Small cable providers joined consumer groups to object to the Comcast-NBCU merger, but most major media and telecom firms were conspicuously silent as Comcast (which ranked fourth among corporate contributors to 2010 election campaigns) spent an estimated $100 million lobbying for approval of the deal. Why? Comcast’s competitors know that with the approval of this merger, it is hard to imagine any deal that might be considered too big, too monopolistic or too threatening to democracy. And make no mistake, deals of this sort pose a huge threat to the discourse that is essential to civil society.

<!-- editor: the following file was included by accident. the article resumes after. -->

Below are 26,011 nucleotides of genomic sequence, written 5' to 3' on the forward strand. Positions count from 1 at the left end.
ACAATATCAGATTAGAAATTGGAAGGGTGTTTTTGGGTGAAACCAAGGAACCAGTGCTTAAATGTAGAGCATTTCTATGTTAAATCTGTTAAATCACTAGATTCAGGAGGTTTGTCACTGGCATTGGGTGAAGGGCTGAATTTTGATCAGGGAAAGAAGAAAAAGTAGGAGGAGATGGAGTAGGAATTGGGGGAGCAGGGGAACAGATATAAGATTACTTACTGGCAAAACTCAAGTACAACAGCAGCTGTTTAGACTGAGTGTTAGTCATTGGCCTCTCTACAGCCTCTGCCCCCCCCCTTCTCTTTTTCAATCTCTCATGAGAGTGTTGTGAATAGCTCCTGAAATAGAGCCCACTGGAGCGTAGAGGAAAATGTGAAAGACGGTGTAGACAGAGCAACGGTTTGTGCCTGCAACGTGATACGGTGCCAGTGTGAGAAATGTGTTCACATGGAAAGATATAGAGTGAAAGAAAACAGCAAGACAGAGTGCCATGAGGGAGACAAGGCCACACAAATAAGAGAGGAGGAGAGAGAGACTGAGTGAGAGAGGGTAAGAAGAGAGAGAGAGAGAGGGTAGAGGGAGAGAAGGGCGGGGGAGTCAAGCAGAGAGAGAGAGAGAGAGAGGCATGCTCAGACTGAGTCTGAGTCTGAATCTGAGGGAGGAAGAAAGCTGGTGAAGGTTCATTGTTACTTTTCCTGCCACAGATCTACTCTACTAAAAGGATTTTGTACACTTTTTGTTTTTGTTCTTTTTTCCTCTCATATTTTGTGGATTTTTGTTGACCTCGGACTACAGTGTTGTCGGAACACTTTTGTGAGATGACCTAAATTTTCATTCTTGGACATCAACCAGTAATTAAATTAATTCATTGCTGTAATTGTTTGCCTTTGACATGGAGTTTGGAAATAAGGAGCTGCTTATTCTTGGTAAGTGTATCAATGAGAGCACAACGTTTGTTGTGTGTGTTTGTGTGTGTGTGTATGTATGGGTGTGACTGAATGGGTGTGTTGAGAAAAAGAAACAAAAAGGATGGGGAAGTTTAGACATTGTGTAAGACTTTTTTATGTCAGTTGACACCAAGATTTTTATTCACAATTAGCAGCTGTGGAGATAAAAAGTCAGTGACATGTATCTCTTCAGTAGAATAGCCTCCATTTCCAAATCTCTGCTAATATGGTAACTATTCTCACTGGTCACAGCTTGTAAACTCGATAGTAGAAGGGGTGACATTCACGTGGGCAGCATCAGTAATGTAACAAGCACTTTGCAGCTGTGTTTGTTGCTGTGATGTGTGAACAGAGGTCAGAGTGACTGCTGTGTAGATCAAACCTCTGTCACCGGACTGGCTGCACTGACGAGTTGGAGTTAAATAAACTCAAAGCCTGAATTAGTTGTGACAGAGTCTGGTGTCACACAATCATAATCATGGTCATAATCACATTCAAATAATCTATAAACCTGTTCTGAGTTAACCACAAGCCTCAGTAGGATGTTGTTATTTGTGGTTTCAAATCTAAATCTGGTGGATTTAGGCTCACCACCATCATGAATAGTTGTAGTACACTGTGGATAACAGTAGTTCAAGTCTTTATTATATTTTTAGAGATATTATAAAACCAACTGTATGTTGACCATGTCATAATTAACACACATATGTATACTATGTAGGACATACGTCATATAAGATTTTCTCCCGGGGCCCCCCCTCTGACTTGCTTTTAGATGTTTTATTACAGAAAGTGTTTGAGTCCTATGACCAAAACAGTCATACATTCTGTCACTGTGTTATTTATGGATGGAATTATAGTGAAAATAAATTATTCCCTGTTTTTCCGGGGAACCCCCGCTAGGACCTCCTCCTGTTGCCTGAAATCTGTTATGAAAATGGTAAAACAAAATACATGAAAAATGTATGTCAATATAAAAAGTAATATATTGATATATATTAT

Under pressure to meet the requirement that a merger must serve the public interest, Comcast made vague promises to increase news and public affairs programming by 1,000 additional hours a year in media markets where it will dominate communications, and to forge partnerships between NBC stations and local nonprofit news sites. While that may sound like a concession, the 1,000 additional hours amounts to only sixteen minutes per day, per station. In a letter outlining the corporation’s "commitment," Comcast tells the FCC that NBC and its stations will not be "obligated to broadcast, publish on an NBCU-controlled website, or otherwise exhibit or endorse any material produced by an Online News Partner." Comcast’s well-documented history of opposing and obstructing local journalism efforts at public access and community TV stations leads Josh Stearns, who monitors journalism issues for Free Press and the Stop Big Media coalition, to bluntly declare, "Comcast’s sudden commitment to nonprofit news seems suspect." Bernie Sanders is right when he suggests that the FCC will have a hard time keeping Comcast in line. "Once we allow companies to become this powerful, the FCC does not regulate them. They regulate the FCC," says the senator. The FCC will have a hard time saying no to competing companies that demand permission to create equally powerful combines.